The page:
Thursday, October 25, 2007


I recently found myself in a marketing brainstorm with about 69 (hee) other people. I have no idea whose great idea it was to invite 70 people to brainstorm together on new marketing techniques but, never-you-mind, we were all in attendance and ready to come up with groundbreaking and innovative ideas despite the inevitable groupthink mentality.

I was sitting toward the back, enjoying my catered breakfast of bacon and coffee while listening to the mediator set up the problem we were about to solve (or, attempt to solve). It was then that I heard the most inappropriate phrase I've ever heard articulated. Well, at least in the company of such a large group of professionals.

"We've been targeting 22-year-olds and getting the 18-year-olds. We've been targeting the 18-year-olds and getting the 15-year-olds. When we try and bullseye target the 15-year-olds we end up getting the tweens. What we really need to do is get out there in the marketplace and target the people we want as buyers. We need to GET OUT THERE and NAIL 15-YEAR-OLDS!!!"

I immediately clapped my hand over my mouth to catch the coffee that was about to spew forth. Who would say such a thing?! I looked around the crowd gathered and no one cracked a smile or said a word. I'm assuming these people were:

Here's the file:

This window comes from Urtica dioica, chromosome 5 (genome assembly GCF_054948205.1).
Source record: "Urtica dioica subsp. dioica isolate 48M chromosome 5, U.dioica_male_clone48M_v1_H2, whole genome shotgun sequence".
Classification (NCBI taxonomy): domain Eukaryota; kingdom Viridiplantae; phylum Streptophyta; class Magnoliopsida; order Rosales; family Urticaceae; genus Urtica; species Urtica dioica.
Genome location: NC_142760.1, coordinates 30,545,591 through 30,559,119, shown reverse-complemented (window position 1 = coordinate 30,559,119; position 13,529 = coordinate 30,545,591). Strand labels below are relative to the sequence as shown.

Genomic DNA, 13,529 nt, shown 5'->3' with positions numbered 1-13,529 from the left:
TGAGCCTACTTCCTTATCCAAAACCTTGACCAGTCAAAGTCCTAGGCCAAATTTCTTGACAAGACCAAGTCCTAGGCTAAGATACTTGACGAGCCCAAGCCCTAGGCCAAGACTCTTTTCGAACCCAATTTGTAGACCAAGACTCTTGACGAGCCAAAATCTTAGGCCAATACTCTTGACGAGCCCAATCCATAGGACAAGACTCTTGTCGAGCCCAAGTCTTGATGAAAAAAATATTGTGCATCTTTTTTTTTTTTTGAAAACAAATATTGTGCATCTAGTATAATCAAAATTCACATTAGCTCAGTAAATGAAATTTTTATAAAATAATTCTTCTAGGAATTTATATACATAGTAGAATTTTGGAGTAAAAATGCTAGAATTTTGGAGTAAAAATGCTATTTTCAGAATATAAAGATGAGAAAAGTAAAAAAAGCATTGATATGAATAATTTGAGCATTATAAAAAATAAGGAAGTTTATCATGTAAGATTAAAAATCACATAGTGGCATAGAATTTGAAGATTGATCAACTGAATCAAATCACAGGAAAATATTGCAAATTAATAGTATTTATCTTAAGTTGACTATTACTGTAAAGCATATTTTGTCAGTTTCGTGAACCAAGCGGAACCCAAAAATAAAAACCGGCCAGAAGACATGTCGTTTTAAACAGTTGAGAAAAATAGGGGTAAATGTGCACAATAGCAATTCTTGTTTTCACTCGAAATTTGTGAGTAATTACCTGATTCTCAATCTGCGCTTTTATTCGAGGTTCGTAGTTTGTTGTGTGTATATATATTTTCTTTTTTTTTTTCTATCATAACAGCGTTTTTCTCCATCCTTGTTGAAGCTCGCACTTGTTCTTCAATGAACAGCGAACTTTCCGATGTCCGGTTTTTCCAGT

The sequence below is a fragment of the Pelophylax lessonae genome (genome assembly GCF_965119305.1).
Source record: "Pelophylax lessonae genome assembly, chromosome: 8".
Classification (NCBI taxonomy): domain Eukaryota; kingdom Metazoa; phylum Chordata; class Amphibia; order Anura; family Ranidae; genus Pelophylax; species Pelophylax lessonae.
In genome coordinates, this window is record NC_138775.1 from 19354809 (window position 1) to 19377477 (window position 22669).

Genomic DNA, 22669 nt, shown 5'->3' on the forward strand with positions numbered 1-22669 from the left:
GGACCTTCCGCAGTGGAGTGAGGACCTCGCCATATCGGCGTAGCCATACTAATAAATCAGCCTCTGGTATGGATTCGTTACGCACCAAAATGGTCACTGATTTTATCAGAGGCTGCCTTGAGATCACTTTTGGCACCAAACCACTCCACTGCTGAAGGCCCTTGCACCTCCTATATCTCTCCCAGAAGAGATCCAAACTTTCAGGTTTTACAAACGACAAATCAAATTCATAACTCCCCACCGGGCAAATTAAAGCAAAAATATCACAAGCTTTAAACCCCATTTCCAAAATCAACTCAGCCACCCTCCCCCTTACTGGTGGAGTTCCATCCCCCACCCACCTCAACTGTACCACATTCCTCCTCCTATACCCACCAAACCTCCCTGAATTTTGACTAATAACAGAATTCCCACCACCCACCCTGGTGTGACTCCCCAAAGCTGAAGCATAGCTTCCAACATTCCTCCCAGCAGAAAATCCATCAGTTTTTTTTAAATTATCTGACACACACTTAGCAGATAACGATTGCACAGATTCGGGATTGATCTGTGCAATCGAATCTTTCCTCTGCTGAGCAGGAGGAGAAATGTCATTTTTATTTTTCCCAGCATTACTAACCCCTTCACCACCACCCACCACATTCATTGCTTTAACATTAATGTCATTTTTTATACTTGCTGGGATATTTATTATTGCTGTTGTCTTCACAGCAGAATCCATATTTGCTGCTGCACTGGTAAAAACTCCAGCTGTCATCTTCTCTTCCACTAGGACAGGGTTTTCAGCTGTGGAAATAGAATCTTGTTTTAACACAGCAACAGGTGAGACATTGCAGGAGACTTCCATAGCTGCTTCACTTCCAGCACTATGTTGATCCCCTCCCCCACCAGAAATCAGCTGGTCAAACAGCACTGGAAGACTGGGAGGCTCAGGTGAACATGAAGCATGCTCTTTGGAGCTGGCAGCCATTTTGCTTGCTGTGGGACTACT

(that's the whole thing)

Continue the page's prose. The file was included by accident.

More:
a) still asleep
b) not paying attention because they were too busy trying to figure out why Kim Kardashian and Tila Tequila have their own shows or
c) not as pervy as I am.

Or maybe I just haven't been in the business as long as these other people and "nail 15-year-olds" is a common battle cry. That's something they just didn't teach me in business school... but maybe it's just because I went to a conservative Southern Baptist college.

Wednesday, October 24, 2007

we are family

My parents made the hour-and-a-half trek from deep East Texas to Dallas last night just to take me out to dinner. This was a very sweet gesture, though they both had ulterior motives that went beyond "well, we just miss you!"

My mom really wanted to shop at Z Gallerie and Crate & Barrel. What better places to visit in "the big city" than massive retail chains?!

My dad was visiting under the guise of "research for the restaurant" (he owns a restaurant in East Texas) but, truth be told, the man just likes to eat. Thus, the restaurant-owning.

So they shopped while I was at work and then met me at one of my favorite restaurants, which happens to be in one of the trendier areas of the city (see: bars, great shopping and gays - three of my favorite things). The food was excellent, as always, and the service was great. However, these were the true highlights of the evening:

- Troy Aikman showed up with his wife and two kids, causing my father to rubberneck for the next five minutes. "Does he actually have to wait for a table? I wonder if he valeted!"

- A very attractive gay couple walked through the door and my East Texas mother immediately got squirmy. After me asking if she was okay or if there was something wrong, she replied with "Oh, no. NOTHING is wrong. NOTHING AT ALL is wrong. I just... I just... I just really liked his purse."

- Upon ordering seeing the bill for two cocktails, an appetizer, three full entrees, a shared side item (mmm... mac & cheese) and a dessert my father exclaimed "$100 for three people!! I sure wish we could get away with these prices!!!"